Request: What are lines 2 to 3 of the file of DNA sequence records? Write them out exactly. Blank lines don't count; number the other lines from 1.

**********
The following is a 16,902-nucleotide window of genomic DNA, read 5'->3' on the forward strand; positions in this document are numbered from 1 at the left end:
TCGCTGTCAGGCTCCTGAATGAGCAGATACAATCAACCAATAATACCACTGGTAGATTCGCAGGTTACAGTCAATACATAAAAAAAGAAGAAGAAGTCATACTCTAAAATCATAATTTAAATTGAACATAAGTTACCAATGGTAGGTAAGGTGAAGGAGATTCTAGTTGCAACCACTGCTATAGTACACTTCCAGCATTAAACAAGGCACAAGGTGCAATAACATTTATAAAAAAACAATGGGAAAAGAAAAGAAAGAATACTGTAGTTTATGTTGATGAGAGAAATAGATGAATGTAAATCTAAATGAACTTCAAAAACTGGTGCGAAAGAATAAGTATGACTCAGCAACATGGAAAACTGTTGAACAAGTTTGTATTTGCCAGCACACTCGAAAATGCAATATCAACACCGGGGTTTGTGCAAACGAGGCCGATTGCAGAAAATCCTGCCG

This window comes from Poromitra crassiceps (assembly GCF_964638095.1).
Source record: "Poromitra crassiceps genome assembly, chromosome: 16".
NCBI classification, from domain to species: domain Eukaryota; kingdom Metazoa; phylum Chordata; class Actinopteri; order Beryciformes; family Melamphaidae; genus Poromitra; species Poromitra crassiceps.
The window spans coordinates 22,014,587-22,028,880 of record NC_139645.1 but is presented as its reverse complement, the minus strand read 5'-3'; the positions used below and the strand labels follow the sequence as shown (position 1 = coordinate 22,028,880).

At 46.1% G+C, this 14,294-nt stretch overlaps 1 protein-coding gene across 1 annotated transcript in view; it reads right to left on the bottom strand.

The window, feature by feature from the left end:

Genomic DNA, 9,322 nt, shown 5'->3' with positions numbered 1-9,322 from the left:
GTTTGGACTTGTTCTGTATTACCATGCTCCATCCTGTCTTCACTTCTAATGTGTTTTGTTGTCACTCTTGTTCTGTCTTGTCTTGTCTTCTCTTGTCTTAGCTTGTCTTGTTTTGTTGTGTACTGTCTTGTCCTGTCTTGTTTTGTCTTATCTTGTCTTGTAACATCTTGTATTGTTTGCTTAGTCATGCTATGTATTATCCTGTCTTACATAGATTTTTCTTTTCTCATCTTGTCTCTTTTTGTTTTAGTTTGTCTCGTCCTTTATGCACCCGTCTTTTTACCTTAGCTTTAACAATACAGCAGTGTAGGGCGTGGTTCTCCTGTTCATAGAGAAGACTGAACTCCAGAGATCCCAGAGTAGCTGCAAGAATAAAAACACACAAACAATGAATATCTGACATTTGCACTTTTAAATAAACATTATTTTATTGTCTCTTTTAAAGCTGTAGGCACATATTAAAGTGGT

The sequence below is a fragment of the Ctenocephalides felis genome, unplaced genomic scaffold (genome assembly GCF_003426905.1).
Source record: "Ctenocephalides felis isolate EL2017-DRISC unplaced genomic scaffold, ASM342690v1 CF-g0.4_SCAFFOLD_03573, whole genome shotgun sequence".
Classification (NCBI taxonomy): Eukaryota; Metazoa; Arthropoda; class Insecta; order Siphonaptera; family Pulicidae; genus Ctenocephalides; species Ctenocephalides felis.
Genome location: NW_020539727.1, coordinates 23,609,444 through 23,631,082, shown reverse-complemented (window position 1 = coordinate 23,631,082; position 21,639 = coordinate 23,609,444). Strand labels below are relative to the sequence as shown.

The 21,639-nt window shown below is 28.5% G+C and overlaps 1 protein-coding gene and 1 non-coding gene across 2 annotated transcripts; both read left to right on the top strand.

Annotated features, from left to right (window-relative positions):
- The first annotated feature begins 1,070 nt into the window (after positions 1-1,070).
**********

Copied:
TCGCTGTCAGGCTCCTGAATGAGCAGATACAATCAACCAATAATACCACTGGTAGATTCGCAGGTTACAGTCAATACATAAAAAAAGAAGAAGAAGTCATACTCTAAAATCATAATTTAAATTGAACATAAGTTACCAATGGTAGGTAAGGTGAAGGAGATTCTAGTTGCAACCACTGCTATAGTACACTTCCAGCATTAAACAAGGCACAAGGTGCAATAACATTTATAAAAAAACAATGGGAAAAGAAAAGAAAGAATACTGTAGTTTATGTTGATGAGAGAAATAGATGAATGTAAATCTAAATGAACTTCAAAAACTGGTGCGAAAGAATAAGTATGACTCAGCAACATGGAAAACTGTTGAACAAGTTTGTATTTGCCAGCACACTCGAAAATGCAATATCAACACCGGGGTTTGTGCAAACGAGGCCGATTGCAGAAAATCCTGCCG

This window comes from Poromitra crassiceps (assembly GCF_964638095.1).